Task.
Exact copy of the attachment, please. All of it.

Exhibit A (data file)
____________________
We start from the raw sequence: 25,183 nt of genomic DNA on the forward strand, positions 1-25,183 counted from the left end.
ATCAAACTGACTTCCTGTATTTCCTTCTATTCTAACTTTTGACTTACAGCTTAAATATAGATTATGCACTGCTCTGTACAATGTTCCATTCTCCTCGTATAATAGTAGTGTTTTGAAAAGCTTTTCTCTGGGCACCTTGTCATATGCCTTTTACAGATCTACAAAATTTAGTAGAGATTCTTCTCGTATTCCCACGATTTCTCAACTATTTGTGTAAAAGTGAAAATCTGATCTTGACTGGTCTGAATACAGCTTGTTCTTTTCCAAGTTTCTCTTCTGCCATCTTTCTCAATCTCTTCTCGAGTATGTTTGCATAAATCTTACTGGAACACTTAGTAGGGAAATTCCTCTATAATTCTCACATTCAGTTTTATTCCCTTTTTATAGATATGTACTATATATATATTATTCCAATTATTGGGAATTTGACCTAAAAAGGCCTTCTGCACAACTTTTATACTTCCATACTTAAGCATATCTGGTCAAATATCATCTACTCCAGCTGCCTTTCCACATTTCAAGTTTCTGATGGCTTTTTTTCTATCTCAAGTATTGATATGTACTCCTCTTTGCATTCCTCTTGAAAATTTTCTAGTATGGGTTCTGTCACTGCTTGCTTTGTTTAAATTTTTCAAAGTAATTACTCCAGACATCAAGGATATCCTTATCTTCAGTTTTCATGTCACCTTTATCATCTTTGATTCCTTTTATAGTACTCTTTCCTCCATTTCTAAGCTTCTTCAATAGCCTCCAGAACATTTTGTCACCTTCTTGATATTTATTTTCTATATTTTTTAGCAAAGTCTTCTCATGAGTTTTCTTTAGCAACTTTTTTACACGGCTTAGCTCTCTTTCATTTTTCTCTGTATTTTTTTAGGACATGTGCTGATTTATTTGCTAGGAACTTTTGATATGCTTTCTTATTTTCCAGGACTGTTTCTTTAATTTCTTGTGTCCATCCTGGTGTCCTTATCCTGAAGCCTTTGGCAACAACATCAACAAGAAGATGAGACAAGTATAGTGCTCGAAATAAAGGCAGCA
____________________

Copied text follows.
We start from the raw sequence: 25,183 nt of genomic DNA on the forward strand, positions 1-25,183 counted from the left end.
ATCAAACTGACTTCCTGTATTTCCTTCTATTCTAACTTTTGACTTACAGCTTAAATATAGATTATGCACTGCTCTGTACAATGTTCCATTCTCCTCGTATAATAGTAGTGTTTTGAAAAGCTTTTCTCTGGGCACCTTGTCATATGCCTTTTACAGATCTACAAAATTTAGTAGAGATTCTTCTCGTATTCCCACGATTTCTCAACTATTTGTGTAAAAGTGAAAATCTGATCTTGACTGGTCTGAATACAGCTTGTTCTTTTCCAAGTTTCTCTTCTGCCATCTTTCTCAATCTCTTCTCGAGTATGTTTGCATAAATCTTACTGGAACACTTAGTAGGGAAATTCCTCTATAATTCTCACATTCAGTTTTATTCCCTTTTTATAGATATGTACTATATATATATTATTCCAATTATTGGGAATTTGACCTAAAAAGGCCTTCTGCACAACTTTTATACTTCCATACTTAAGCATATCTGGTCAAATATCATCTACTCCAGCTGCCTTTCCACATTTCAAGTTTCTGATGGCTTTTTTTCTATCTCAAGTATTGATATGTACTCCTCTTTGCATTCCTCTTGAAAATTTTCTAGTATGGGTTCTGTCACTGCTTGCTTTGTTTAAATTTTTCAAAGTAATTACTCCAGACATCAAGGATATCCTTATCTTCAGTTTTCATGTCACCTTTATCATCTTTGATTCCTTTTATAGTACTCTTTCCTCCATTTCTAAGCTTCTTCAATAGCCTCCAGAACATTTTGTCACCTTCTTGATATTTATTTTCTATATTTTTTAGCAAAGTCTTCTCATGAGTTTTCTTTAGCAACTTTTTTACACGGCTTAGCTCTCTTTCATTTTTCTCTGTATTTTTTTAGGACATGTGCTGATTTATTTGCTAGGAACTTTTGATATGCTTTCTTATTTTCCAGGACTGTTTCTTTAATTTCTTGTGTCCATCCTGGTGTCCTTATCCTGAAGCCTTTGGCAACAACATCAACAAGAAGATGAGACAAGTATAGTGCTCGAAATAAAGGCAGCA